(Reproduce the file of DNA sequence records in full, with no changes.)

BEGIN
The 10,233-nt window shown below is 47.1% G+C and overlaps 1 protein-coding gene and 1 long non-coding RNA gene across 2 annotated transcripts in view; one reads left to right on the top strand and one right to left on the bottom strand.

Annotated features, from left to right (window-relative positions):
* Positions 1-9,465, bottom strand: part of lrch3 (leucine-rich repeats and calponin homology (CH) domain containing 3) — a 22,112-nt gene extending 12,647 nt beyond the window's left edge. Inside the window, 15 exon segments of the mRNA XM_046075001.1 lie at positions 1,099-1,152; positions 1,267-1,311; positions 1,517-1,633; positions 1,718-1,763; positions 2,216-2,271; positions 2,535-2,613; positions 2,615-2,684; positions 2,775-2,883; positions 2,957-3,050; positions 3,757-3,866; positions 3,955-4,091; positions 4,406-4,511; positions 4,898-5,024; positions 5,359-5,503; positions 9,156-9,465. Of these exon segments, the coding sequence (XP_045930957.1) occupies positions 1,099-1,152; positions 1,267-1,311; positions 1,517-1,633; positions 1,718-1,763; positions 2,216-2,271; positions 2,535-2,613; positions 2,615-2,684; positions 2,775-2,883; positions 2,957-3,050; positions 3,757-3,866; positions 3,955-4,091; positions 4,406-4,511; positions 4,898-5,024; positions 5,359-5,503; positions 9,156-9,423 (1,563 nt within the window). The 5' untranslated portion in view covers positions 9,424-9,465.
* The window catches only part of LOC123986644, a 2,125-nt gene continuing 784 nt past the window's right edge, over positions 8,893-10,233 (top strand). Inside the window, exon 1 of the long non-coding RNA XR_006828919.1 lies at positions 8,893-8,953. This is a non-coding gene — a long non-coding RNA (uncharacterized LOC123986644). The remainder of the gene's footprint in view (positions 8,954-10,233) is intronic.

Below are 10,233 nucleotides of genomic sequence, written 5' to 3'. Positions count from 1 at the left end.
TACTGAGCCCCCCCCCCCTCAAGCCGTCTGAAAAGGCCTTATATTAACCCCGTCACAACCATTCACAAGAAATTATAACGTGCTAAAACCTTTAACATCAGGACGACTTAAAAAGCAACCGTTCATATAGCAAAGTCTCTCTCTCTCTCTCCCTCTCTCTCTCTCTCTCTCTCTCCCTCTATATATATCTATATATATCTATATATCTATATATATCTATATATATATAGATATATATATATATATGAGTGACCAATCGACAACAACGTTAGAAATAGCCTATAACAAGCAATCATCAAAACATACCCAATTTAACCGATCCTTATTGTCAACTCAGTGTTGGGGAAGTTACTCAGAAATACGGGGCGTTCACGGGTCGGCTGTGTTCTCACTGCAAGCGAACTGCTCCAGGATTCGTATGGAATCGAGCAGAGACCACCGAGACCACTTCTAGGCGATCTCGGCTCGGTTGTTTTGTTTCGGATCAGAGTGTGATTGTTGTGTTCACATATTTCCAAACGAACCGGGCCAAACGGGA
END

The 10,233-nt window shown below is 47.1% G+C and overlaps 1 protein-coding gene and 1 long non-coding RNA gene across 2 annotated transcripts in view; one reads left to right on the top strand and one right to left on the bottom strand.

Annotated features, from left to right (window-relative positions):
* Positions 1-9,465, bottom strand: part of lrch3 (leucine-rich repeats and calponin homology (CH) domain containing 3) — a 22,112-nt gene extending 12,647 nt beyond the window's left edge. Inside the window, 15 exon segments of the mRNA XM_046075001.1 lie at positions 1,099-1,152; positions 1,267-1,311; positions 1,517-1,633; positions 1,718-1,763; positions 2,216-2,271; positions 2,535-2,613; positions 2,615-2,684; positions 2,775-2,883; positions 2,957-3,050; positions 3,757-3,866; positions 3,955-4,091; positions 4,406-4,511; positions 4,898-5,024; positions 5,359-5,503; positions 9,156-9,465. Of these exon segments, the coding sequence (XP_045930957.1) occupies positions 1,099-1,152; positions 1,267-1,311; positions 1,517-1,633; positions 1,718-1,763; positions 2,216-2,271; positions 2,535-2,613; positions 2,615-2,684; positions 2,775-2,883; positions 2,957-3,050; positions 3,757-3,866; positions 3,955-4,091; positions 4,406-4,511; positions 4,898-5,024; positions 5,359-5,503; positions 9,156-9,423 (1,563 nt within the window). The 5' untranslated portion in view covers positions 9,424-9,465.
* The window catches only part of LOC123986644, a 2,125-nt gene continuing 784 nt past the window's right edge, over positions 8,893-10,233 (top strand). Inside the window, exon 1 of the long non-coding RNA XR_006828919.1 lies at positions 8,893-8,953. This is a non-coding gene — a long non-coding RNA (uncharacterized LOC123986644). The remainder of the gene's footprint in view (positions 8,954-10,233) is intronic.

Below are 10,233 nucleotides of genomic sequence, written 5' to 3'. Positions count from 1 at the left end.
TACTGAGCCCCCCCCCCCTCAAGCCGTCTGAAAAGGCCTTATATTAACCCCGTCACAACCATTCACAAGAAATTATAACGTGCTAAAACCTTTAACATCAGGACGACTTAAAAAGCAACCGTTCATATAGCAAAGTCTCTCTCTCTCTCTCCCTCTCTCTCTCTCTCTCTCTCTCCCTCTATATATATCTATATATATCTATATATCTATATATATCTATATATATATAGATATATATATATATATGAGTGACCAATCGACAACAACGTTAGAAATAGCCTATAACAAGCAATCATCAAAACATACCCAATTTAACCGATCCTTATTGTCAACTCAGTGTTGGGGAAGTTACTCAGAAATACGGGGCGTTCACGGGTCGGCTGTGTTCTCACTGCAAGCGAACTGCTCCAGGATTCGTATGGAATCGAGCAGAGACCACCGAGACCACTTCTAGGCGATCTCGGCTCGGTTGTTTTGTTTCGGATCAGAGTGTGATTGTTGTGTTCACATATTTCCAAACGAACCGGGCCAAACGGGA